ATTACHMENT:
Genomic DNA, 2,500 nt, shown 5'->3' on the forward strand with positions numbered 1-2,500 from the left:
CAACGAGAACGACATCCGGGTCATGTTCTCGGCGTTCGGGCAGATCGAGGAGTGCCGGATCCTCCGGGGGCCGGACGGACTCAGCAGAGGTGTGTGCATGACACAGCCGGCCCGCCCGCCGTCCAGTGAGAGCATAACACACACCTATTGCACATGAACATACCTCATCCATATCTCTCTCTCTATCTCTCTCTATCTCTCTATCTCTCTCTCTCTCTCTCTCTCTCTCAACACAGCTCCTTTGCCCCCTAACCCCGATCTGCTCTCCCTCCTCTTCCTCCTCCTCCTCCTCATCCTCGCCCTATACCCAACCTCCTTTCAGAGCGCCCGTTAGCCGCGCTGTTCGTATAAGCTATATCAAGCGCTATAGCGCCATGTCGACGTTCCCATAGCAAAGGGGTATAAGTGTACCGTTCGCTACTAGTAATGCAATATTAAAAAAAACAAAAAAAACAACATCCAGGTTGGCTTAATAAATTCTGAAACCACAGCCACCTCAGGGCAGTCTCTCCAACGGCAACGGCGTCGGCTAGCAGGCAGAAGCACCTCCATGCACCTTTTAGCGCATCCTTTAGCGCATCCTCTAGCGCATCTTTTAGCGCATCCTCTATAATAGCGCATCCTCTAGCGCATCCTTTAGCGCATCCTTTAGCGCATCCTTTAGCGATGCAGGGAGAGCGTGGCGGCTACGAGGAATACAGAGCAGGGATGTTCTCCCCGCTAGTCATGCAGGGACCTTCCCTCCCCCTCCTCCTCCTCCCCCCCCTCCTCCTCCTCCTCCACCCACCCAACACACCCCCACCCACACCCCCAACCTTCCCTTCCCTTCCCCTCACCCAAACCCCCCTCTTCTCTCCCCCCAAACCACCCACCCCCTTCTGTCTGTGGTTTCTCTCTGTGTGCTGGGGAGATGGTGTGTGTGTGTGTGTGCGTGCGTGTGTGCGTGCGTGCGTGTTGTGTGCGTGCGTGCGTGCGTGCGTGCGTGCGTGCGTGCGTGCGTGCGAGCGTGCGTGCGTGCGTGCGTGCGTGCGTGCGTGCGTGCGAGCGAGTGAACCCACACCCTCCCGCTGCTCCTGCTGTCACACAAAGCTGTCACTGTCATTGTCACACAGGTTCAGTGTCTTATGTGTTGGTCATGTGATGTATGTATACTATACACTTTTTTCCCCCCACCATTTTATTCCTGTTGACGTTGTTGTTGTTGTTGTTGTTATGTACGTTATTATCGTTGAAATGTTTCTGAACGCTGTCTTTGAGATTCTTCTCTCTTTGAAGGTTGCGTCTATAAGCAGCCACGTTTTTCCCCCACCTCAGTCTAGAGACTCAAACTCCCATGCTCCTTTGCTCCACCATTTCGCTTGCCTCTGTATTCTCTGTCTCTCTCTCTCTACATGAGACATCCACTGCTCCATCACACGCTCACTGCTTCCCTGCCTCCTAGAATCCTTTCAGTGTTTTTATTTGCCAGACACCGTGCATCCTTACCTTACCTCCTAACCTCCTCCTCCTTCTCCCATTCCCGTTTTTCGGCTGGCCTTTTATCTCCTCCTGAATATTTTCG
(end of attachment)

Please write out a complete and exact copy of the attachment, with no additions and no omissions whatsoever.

Genomic DNA, 2,500 nt, shown 5'->3' on the forward strand with positions numbered 1-2,500 from the left:
CAACGAGAACGACATCCGGGTCATGTTCTCGGCGTTCGGGCAGATCGAGGAGTGCCGGATCCTCCGGGGGCCGGACGGACTCAGCAGAGGTGTGTGCATGACACAGCCGGCCCGCCCGCCGTCCAGTGAGAGCATAACACACACCTATTGCACATGAACATACCTCATCCATATCTCTCTCTCTATCTCTCTCTATCTCTCTATCTCTCTCTCTCTCTCTCTCTCTCTCAACACAGCTCCTTTGCCCCCTAACCCCGATCTGCTCTCCCTCCTCTTCCTCCTCCTCCTCCTCATCCTCGCCCTATACCCAACCTCCTTTCAGAGCGCCCGTTAGCCGCGCTGTTCGTATAAGCTATATCAAGCGCTATAGCGCCATGTCGACGTTCCCATAGCAAAGGGGTATAAGTGTACCGTTCGCTACTAGTAATGCAATATTAAAAAAAACAAAAAAAACAACATCCAGGTTGGCTTAATAAATTCTGAAACCACAGCCACCTCAGGGCAGTCTCTCCAACGGCAACGGCGTCGGCTAGCAGGCAGAAGCACCTCCATGCACCTTTTAGCGCATCCTTTAGCGCATCCTCTAGCGCATCTTTTAGCGCATCCTCTATAATAGCGCATCCTCTAGCGCATCCTTTAGCGCATCCTTTAGCGCATCCTTTAGCGATGCAGGGAGAGCGTGGCGGCTACGAGGAATACAGAGCAGGGATGTTCTCCCCGCTAGTCATGCAGGGACCTTCCCTCCCCCTCCTCCTCCTCCCCCCCCTCCTCCTCCTCCTCCACCCACCCAACACACCCCCACCCACACCCCCAACCTTCCCTTCCCTTCCCCTCACCCAAACCCCCCTCTTCTCTCCCCCCAAACCACCCACCCCCTTCTGTCTGTGGTTTCTCTCTGTGTGCTGGGGAGATGGTGTGTGTGTGTGTGTGCGTGCGTGTGTGCGTGCGTGCGTGTTGTGTGCGTGCGTGCGTGCGTGCGTGCGTGCGTGCGTGCGTGCGTGCGAGCGTGCGTGCGTGCGTGCGTGCGTGCGTGCGTGCGTGCGAGCGAGTGAACCCACACCCTCCCGCTGCTCCTGCTGTCACACAAAGCTGTCACTGTCATTGTCACACAGGTTCAGTGTCTTATGTGTTGGTCATGTGATGTATGTATACTATACACTTTTTTCCCCCCACCATTTTATTCCTGTTGACGTTGTTGTTGTTGTTGTTGTTATGTACGTTATTATCGTTGAAATGTTTCTGAACGCTGTCTTTGAGATTCTTCTCTCTTTGAAGGTTGCGTCTATAAGCAGCCACGTTTTTCCCCCACCTCAGTCTAGAGACTCAAACTCCCATGCTCCTTTGCTCCACCATTTCGCTTGCCTCTGTATTCTCTGTCTCTCTCTCTCTACATGAGACATCCACTGCTCCATCACACGCTCACTGCTTCCCTGCCTCCTAGAATCCTTTCAGTGTTTTTATTTGCCAGACACCGTGCATCCTTACCTTACCTCCTAACCTCCTCCTCCTTCTCCCATTCCCGTTTTTCGGCTGGCCTTTTATCTCCTCCTGAATATTTTCG